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Dead end for Japan Atomic Power

February 28, 2013

EDITORIAL: The crisis facing Japan Atomic Power



Japan Atomic Power Co., an electricity wholesaler specializing in nuclear energy, has hit a dead end.

All its reactors remain idle without any prospect of being restarted in the near term. That includes reactors at the Tsuruga nuclear power plant in Fukui Prefecture. The company, jointly owned by nine major electric utilities, is hamstrung in its ability to refinance loans due in April.


For the time being, however, the power wholesaler will keep itself afloat through loan guarantees and financial assistance from four major utilities. The electric power companies are not only serving as the troubled entity’s shareholders but are also buying electricity from the firm.

But this is purely a stopgap measure, as officials have acknowledged.

All three off-line reactors owned by Japan Atomic Power face serious problems: One has a suspected active fault under its site and another has exceeded its operating life of 40 years. There is also fierce opposition to restart of the remaining one from the local governments. It should be assumed that there is little chance of putting the reactors back online.

In short, Japan Atomic Power must start working on ways to effectively liquidate itself.

This is easier said than done as Japan Atomic Power cannot avail itself to the usual liquidation process.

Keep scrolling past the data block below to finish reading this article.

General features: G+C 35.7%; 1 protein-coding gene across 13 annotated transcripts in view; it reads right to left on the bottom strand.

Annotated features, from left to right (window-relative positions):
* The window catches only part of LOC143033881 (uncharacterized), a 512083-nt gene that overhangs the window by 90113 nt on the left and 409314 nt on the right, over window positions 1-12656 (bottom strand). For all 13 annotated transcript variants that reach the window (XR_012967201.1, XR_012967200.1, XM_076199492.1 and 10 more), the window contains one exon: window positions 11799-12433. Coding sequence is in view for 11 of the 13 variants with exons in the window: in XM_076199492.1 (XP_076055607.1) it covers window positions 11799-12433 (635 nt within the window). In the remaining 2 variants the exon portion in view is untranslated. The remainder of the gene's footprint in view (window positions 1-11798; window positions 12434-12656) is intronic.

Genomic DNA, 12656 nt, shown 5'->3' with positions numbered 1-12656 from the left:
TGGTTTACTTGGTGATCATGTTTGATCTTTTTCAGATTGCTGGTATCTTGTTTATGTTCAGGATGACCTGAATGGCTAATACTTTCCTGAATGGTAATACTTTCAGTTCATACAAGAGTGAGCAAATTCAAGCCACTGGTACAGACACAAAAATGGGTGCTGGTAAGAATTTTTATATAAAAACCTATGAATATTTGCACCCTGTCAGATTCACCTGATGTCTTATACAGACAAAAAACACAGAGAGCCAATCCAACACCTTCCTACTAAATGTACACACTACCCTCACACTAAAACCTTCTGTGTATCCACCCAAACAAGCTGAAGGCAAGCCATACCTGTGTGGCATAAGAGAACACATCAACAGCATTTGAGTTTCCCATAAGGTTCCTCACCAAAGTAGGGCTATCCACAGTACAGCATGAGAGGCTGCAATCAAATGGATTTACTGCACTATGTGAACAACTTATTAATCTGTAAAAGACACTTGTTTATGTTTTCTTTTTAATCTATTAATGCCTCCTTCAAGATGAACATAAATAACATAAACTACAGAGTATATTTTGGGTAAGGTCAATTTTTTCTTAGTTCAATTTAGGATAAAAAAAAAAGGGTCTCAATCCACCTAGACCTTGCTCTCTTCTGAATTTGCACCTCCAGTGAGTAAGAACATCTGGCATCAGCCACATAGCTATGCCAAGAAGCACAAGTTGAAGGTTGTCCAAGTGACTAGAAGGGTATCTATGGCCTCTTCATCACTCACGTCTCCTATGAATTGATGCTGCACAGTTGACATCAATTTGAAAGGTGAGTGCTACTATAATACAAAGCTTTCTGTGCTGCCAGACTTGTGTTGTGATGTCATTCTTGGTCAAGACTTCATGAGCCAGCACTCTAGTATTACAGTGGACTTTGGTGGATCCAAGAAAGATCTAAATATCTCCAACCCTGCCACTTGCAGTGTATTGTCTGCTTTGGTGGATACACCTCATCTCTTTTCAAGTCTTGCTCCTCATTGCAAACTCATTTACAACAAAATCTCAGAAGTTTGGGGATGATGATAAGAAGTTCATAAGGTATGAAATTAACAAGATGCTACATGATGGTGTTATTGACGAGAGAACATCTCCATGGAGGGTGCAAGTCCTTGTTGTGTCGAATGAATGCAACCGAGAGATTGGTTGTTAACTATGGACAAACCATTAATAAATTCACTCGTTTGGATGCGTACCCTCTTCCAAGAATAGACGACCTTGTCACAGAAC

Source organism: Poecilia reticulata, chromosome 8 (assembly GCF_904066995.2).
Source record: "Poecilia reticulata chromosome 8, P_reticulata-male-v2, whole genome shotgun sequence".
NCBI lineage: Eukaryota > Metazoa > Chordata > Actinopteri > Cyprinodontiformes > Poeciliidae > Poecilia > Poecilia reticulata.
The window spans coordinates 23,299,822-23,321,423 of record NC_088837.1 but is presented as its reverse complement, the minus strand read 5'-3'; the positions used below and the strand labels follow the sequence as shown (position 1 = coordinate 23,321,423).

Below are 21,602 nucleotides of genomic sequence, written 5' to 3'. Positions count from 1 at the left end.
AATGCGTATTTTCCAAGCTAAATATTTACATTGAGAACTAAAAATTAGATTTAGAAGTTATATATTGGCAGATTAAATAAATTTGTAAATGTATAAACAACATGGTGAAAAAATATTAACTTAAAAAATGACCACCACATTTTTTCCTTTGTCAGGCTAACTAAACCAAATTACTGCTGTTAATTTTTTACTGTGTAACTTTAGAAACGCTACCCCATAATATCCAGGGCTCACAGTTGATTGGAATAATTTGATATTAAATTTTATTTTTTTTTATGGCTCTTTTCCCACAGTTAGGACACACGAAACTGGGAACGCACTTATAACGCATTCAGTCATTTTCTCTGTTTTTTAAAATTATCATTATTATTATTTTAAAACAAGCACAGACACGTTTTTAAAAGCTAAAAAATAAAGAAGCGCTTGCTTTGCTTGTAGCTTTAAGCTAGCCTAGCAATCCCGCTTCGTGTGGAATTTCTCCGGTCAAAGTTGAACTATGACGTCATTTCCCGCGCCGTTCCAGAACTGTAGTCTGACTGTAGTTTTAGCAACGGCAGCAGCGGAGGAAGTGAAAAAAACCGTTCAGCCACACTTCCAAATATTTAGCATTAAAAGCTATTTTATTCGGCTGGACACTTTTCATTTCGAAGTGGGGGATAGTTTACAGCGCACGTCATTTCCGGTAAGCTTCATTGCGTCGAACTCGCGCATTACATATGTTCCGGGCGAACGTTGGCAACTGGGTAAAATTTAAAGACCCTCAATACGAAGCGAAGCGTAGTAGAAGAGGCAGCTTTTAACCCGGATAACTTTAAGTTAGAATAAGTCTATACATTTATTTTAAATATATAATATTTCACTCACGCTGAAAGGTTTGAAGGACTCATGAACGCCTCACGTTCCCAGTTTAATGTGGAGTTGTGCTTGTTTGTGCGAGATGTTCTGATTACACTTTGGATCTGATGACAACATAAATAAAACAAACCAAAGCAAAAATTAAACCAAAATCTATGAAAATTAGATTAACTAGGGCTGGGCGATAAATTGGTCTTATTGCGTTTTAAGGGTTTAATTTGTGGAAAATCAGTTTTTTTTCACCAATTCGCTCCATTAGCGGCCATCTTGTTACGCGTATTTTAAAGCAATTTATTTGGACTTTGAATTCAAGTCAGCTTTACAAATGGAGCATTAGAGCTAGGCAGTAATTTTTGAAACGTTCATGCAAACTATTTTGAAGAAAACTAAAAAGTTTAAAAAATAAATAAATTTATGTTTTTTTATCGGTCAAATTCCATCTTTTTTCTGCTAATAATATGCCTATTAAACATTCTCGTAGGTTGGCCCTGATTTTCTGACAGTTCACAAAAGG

A major challenge concerns storage of spent nuclear fuel. Decommissioning a reactor takes many years. There are no short cuts to safely dismantling facilities contaminated with radioactive materials. Already, one of the company's four reactors is in the process of decommissioning.

Liquidating Japan Atomic Power will require an entity that is capable of carrying out the task of tackling all these negative legacies in a responsible manner.

Even if the creditor banks are held responsible for cleaning up the mess, ways must be found to raise the necessary funds.

Japanese regulations require operators of nuclear power plants to have reserve funds to decommission their reactors. But Japan Atomic Power has not set up sufficient reserves for the purpose, partly because the reactors will likely be decommissioned earlier than it had anticipated.

The electric power industry faces a severe business environment due to sharp increases in fuel costs. Utilities have been forced to sharply expand output at thermal power plants burning fossil fuels to compensate for the loss of power supplies from their nuclear facilities.

Protected by regional monopolies, the companies have been promoting their dependence on nuclear power generation together. Now, however, they are paying the price for the dependence. We fear that the collapse of one company could trigger a chain reaction of failures within the industry.

Successive governments promoted nuclear power generation as national policy. Politicians should now commit themselves to grappling with this challenge in order to avert any systemic crisis that disrupts stable power supply.

It would be absurd, of course, to try to restart nuclear reactors to prevent the problems afflicting Japan Atomic Power from hurting the financial health of other electric power companies.

The previous government, led by the Democratic Party of Japan, considered creating a new entity that would operate all nuclear power plants in Japan and take the responsibility for their safety and eventual decommissioning.

It is vital to dismantle Japan Atomic Power as part of measures concerning nuclear power policies.

Who should shoulder the burden? And, in what ways? The process of closing down reactors that have no prospects of starting up again must start immediately. The necessary technological and human resources for decommissioning must be secured. There is no time to waste.



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